Apple reveals ‘push notification spying’ by foreign governments

Apple has confirmed that foreign governments have been carrying out what has been described as “push notification spying,” stating that the company was not previously allowed to disclose the practice.

Governments have been serving both Apple and Google with secret legal orders to hand over details of the push notifications sent to iPhones and Android smartphones …

Push notification spying

The privacy concern came to light after Senator Roy Wyden – a member of the Senate intelligence committee – received a tip, and decided to investigate.

In the spring of 2022, my office received a tip that government agencies in foreign countries were demanding smartphone “push” notification records from Google and Apple. My staff have been investigating this tip for the past year […]

Push notifications […] aren’t sent directly from the app provider to users’ smartphones. Instead, they pass through a kind of digital post office run by the phone’s operating system provider. For iPhones, this service is provided by Apple’s Push Notification Service; for Android phones, it’s Google’s Firebase Cloud Messaging. These services ensure timely and efficient delivery of notifications, but this also means that Apple and Google serve as intermediaries in the transmission process.

As with all of the other information these companies store for or about their users, because Apple and Google deliver push notification data, they can be secretly compelled by governments to hand over this information.

Wyden says that he wrote to both Apple and Google, asking them to confirm that this was happening, and both told him that information on this was “restricted from public release” by the US government.

Importantly, this means that Apple has not been able to reveal the practice in its annual transparency reports, intended to let people know what data it provides to governments and law enforcement agencies.

Wyden has now made the matter public

Sen. Wyden has now written an open letter to the US Department of Justice, asking them to rescind the secrecy requirement.

Apple and Google should be permitted to be transparent about the legal demands they receive, particularly from foreign governments, just as the companies regularly notify users about other types of government demands for data. These companies should be permitted to generally reveal whether they have been compelled to facilitate this surveillance practice, to publish aggregate statistics about the number of demands they receive, and unless temporarily gagged by a court, to notify specific customers about demands for their data. I would ask that the DOJ repeal or modify any policies that impede this transparency.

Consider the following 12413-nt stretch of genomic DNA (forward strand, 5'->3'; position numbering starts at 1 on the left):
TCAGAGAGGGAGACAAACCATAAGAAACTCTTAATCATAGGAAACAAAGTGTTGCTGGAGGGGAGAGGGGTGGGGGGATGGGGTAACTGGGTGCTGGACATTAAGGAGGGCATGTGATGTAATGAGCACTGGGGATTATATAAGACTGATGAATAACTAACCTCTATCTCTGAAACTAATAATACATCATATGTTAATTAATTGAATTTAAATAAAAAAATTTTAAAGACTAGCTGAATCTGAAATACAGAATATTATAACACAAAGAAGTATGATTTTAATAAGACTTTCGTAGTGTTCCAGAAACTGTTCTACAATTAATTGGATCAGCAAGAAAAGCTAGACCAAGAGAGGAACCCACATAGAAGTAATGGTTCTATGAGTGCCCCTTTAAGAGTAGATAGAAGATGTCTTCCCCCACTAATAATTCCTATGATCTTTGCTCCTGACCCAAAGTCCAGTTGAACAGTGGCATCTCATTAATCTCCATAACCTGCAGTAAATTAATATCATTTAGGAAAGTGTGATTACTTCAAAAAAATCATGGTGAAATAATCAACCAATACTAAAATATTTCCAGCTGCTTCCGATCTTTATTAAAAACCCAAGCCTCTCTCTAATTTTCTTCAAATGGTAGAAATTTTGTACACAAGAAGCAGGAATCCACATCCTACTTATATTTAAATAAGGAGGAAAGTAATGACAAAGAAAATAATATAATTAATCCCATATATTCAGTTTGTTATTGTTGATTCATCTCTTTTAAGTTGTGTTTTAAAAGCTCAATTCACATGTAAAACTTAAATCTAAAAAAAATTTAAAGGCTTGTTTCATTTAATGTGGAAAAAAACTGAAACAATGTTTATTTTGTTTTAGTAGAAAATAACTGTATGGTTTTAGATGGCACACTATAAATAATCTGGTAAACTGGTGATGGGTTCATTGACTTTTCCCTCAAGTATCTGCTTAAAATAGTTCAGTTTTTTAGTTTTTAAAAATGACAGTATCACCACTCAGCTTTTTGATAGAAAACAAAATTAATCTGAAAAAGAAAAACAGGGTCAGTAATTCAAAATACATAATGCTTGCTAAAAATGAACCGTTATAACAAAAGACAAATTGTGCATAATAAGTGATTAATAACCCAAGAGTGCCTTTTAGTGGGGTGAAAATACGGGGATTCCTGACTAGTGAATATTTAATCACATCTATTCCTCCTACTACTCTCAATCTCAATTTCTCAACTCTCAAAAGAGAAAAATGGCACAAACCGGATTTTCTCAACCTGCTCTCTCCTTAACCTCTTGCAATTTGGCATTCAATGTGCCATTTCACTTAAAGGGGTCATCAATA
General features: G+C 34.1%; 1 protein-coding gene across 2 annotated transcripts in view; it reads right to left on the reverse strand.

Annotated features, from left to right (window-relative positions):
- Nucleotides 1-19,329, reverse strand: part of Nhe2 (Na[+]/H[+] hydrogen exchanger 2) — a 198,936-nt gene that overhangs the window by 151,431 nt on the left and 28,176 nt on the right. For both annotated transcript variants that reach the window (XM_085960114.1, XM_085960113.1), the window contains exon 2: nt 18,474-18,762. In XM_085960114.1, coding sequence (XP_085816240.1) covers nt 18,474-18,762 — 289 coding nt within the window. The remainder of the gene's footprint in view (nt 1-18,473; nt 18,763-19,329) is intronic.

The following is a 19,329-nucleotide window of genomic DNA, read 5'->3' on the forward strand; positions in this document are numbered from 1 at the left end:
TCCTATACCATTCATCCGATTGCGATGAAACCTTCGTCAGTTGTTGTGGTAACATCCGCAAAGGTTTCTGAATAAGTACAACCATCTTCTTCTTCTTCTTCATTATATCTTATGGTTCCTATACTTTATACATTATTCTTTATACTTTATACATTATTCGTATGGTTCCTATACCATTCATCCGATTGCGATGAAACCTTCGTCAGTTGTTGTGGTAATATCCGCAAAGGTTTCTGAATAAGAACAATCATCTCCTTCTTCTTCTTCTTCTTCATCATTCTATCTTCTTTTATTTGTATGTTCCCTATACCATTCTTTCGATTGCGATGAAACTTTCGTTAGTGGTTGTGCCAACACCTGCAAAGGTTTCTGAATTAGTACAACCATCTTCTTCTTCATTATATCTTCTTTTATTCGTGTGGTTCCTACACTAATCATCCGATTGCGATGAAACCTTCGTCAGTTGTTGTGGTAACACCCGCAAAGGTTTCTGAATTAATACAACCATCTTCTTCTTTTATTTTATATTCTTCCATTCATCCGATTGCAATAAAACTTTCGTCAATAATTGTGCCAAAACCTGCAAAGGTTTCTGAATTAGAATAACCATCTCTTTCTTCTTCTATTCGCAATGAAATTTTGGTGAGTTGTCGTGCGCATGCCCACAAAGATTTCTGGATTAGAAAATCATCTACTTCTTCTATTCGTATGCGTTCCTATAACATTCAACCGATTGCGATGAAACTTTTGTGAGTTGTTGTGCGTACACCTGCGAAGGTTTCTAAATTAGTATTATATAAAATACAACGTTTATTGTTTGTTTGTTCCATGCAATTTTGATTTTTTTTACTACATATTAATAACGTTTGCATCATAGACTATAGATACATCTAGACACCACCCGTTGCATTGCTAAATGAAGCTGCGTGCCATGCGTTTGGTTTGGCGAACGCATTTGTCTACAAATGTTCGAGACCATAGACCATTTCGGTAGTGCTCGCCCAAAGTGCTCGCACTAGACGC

That’s a clever move, because by putting the information into the public domain, it means that the secrecy requirements previously imposed on Apple and Google no longer apply. That means that – regardless of the DOJ’s response – Apple can now include the data in its transparency report. Indeed, the company told Reuters that it is already doing so.

“In this case, the federal government prohibited us from sharing any information,” the company said in a statement. “Now that this method has become public we are updating our transparency reporting to detail these kinds of requests.”

What can push data reveal?

The first important point to make is that, if you are using end-to-end encrypted messaging services like iMessage and WhatsApp, that encryption still protects the messages – even if you’ve set your iPhone to preview the content.

Your iPhone still needs to carry out the decryption on receipt, so Apple would not have the message content to pass onto any government demanding it.

But push data can still reveal a lot about you. Even push notifications from apps as innocuous as food delivery services might reveal where a delivery is coming from, and therefore your approximate location. An Uber notification might contain a message from a driver telling you where to meet. And so on.

Patterns of data could also reveal a lot. For example, if a foreign government was obtaining your iMessage push data – and that of one of your contacts – then even without the actual message content, they could see the two of you were exchanging lot of messages on a particular day. That could be tied to known events to draw conclusions about the likely content of those messages.

For example, imagine a US journalist exchanging messages with a Chinese whistleblower about human rights abuses. A report on the abuses appears today, and the push data shows that the source and journalist exchanged many back-and-forth messages yesterday. That could easily be enough to confirm the source of the leak.

What will happen now?

Now that the practice is public, Apple will begin including the data in its transparency reports. While these don’t reveal the targets of such surveillance, we will at least be able to see the scale of the issue, and the nation states involved.

You can read Wyden’s letter here.

Photo: Jamie Street/Unsplash

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